The message is out there, but are we listening? When you hear the term “buy local” in reference to your food, how local are you thinking? Would you say local is your country? Maybe it is your state or province, or even your town. All better options than buying something shipped in from afar, something sprayed in wax, grown with preservatives, and hauled in from overseas or across borders. In most places in the world, there are limited local options, but in others, where we have seasonal weather and a variety of soil conditions, we can think about growing much much closer to home. As in at home, as in “our own backyard” or a small planter on our balcony or patio. Today’s sweet post is about the sweet treats and sweet pleasures of growing your own.
I love vegetables, I always have, and if it was up to me, I would be happy to eat salads and baked squash and grilled zucchini and eggplant all day long. For various reasons, that is a dangerous proposition for me, but my love of vegetables, the fresher the better is a reality. Where did it start? Well, I honestly think this one goes back to my childhood and a lovely cottage in Muskoka, Ontario. I was a very lucky kid to grow up with a place to go to every weekend and all summer long, there were very few rules, lots of things to do, and we had a huge property, even by today’s standards.
While we spent winters buzzing about on our snowmobiles, building giant snow forts and sculptures, and ice skating on that frozen solid lake, summers were another story entirely. Very early on, my parents squared off two very large garden plots, perhaps 12’x12′ each. Maybe larger, it is hard to remember. My mother planted and tended to cucumbers, tomatoes, carrots, pumpkins, sugar snap peas, and other wonderful vegetables. As kids, we would think we were very sneaky indeed, yanking small sweet carrots from the garden, running for the lake and washing them off, and eating them as we sat on the dock, dangling our feet in the water. If you have never had a carrot fresh from the garden, you are missing out on nature’s candy.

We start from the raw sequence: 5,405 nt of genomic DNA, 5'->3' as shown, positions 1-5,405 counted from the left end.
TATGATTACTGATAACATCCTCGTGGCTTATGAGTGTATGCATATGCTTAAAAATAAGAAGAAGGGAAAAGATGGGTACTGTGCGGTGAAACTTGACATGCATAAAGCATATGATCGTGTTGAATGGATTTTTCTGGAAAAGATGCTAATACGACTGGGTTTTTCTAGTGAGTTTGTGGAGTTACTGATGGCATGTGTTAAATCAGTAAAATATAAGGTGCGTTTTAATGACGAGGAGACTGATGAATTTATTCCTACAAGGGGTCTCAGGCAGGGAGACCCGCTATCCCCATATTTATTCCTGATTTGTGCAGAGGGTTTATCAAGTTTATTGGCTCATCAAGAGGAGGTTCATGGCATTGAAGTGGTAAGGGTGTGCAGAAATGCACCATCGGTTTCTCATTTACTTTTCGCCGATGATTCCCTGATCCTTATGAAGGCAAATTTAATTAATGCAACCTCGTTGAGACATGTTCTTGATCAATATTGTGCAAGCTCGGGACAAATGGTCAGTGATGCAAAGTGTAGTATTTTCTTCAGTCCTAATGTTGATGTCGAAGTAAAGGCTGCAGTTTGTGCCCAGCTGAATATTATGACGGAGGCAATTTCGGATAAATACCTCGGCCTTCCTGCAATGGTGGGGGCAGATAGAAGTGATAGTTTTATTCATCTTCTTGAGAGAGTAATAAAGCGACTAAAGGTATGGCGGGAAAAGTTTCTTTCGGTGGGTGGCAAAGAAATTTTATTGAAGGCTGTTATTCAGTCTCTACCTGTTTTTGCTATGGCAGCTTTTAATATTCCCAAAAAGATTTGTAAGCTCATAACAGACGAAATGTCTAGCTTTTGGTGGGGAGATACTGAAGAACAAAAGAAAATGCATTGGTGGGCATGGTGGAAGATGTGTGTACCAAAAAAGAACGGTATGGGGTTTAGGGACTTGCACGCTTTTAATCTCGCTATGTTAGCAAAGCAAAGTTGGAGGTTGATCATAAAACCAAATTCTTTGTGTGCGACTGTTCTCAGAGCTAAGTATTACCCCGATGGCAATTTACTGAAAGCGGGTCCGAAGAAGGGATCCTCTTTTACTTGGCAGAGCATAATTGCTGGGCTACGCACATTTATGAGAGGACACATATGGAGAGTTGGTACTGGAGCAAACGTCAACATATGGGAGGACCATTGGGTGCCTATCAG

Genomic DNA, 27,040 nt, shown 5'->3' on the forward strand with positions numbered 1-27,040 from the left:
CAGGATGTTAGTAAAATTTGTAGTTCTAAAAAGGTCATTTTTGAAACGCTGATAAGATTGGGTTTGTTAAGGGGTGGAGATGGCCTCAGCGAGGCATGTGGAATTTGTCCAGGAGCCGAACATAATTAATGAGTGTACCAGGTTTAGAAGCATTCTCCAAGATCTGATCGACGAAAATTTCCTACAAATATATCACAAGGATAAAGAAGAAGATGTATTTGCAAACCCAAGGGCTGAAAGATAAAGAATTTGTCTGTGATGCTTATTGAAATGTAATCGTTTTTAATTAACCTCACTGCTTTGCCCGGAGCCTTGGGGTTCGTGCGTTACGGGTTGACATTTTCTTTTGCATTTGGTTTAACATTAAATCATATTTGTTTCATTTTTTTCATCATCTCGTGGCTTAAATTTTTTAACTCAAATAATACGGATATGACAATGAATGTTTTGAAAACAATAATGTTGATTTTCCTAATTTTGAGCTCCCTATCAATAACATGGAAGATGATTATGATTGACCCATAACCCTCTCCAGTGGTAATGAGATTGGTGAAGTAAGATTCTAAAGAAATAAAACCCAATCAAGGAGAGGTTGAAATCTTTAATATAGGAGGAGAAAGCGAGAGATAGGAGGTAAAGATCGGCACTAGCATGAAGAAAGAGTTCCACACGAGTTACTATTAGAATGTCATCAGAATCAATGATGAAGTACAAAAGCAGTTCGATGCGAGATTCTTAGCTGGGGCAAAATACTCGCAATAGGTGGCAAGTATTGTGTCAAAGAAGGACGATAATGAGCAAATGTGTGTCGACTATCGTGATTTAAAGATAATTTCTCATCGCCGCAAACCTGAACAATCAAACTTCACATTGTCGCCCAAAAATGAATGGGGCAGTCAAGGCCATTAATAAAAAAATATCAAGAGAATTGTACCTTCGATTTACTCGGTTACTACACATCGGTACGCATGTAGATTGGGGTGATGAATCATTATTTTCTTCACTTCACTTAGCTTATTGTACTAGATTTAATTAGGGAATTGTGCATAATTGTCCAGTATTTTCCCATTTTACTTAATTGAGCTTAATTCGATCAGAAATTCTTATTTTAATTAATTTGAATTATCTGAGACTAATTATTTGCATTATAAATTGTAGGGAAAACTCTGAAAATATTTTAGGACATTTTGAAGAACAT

My mother would carefully collect all those small cucumbers and heaps of green tomatoes, and she would pickle them in huge batches. We would have garlicky dill pickles and green tomatoes, bread and butter pickles in jars by the dozen all set out in the ‘cellar’, a small room in the basement. My mother actually had to find ways to use the tomatoes, there were just too many for one family. Everyone got gifted, and she even tried some very odd culinary experiments. I remember a Green Tomato Pie, sweet, not savory, that she assured us tasted just like apple pie. In retrospect, it is more likely true than not, since Tomatoes are actually a fruit.